An interesting technology from Lenovo is making its debut at CES 2013 as a side-story to an otherwise kind of bland notebook, the ThinkPad Edge E431 and E531. The notebook itself is based around an Ivy Bridge platform, 14-in or 15-in 1600×900 touch screen, optional discrete graphics and standard storage but what makes it more interesting is that it is the first machine to support Lenovo OneLink.
Lenovo OneLink is a single connection that promises to "connect and deliver power to everything" and if successful, can reduce cable clutter and simplify connections for consumers and business users that want a laptop as their primary machine with a dockable workstation option for when you are at home or the office. The capability for OneLink to not only act as the conduit for video, audio, networking, storage and more but also charge your laptop and power those other accessories would be impressive and surpasses Thunderbolt in many ways. We don't yet know the actual data rate of OneLink so TB may still have an advantage there.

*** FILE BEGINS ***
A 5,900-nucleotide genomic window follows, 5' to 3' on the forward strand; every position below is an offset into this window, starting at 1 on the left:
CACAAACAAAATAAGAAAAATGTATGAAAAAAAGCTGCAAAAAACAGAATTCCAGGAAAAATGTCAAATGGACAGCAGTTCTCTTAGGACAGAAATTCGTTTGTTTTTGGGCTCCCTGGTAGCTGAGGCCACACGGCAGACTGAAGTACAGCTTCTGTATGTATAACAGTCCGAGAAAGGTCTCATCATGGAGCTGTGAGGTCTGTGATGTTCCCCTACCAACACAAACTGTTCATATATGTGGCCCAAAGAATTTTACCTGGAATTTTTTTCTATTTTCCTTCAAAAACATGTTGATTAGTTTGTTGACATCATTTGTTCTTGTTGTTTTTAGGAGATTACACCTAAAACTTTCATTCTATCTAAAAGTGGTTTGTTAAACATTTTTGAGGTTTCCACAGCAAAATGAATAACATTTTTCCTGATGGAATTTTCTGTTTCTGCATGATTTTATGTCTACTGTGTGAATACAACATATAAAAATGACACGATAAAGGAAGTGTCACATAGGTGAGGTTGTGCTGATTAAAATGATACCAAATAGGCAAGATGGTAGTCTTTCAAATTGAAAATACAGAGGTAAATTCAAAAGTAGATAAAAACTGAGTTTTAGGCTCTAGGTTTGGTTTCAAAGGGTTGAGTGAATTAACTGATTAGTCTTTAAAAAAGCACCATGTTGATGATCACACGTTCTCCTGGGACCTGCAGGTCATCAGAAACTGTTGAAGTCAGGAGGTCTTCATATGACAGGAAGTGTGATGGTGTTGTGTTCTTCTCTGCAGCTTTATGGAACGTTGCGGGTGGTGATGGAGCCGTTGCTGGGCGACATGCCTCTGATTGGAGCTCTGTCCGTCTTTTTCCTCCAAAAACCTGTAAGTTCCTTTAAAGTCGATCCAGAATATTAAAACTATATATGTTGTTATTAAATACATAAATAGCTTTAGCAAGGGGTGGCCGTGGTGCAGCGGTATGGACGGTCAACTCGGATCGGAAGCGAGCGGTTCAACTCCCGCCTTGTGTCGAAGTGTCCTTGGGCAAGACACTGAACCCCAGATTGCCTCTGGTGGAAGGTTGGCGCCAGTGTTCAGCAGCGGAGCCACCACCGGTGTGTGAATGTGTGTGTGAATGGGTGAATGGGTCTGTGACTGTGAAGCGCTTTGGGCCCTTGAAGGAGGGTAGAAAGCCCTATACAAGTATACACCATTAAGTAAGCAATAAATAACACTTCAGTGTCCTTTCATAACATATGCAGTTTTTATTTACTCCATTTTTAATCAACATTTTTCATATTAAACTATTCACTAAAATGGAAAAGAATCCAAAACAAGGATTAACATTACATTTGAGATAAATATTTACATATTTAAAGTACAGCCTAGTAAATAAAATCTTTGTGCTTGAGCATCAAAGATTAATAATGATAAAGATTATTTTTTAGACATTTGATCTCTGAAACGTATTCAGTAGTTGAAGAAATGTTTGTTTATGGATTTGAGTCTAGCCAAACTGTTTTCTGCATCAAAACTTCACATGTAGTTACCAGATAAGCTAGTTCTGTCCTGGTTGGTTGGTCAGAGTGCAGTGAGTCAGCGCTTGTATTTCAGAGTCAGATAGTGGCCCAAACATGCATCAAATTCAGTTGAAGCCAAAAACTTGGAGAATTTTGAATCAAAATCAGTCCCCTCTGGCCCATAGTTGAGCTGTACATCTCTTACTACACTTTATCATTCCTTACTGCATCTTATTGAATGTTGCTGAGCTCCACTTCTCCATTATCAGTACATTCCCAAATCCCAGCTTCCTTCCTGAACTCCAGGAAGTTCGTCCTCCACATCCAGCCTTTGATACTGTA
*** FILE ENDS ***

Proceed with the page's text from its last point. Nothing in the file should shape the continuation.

Lenovo was also showing the first accessory for OneLink, a dock that features a NAS controller, 4 USB ports, Ethernet, native VGA, HDMI and audio. In a relatively small package you are able to expand the ThinkPad Edge E431/E531 to the connectivity and capability of a full desktop with external storage and added displays. Lenovo claims the HDMI connection will be completely lag free and support 1080p resolutions.
Lots of questions remain including when other Lenovo machines will adopt this connection and why Lenovo decided to shun Thunderbolt that would allow them not only support other accessories but sell its accessories (like this dock) to non-Lenovo customers.
Hopefully we'll get some more details this week!
PC Perspective's CES 2013 coverage is sponsored by AMD.
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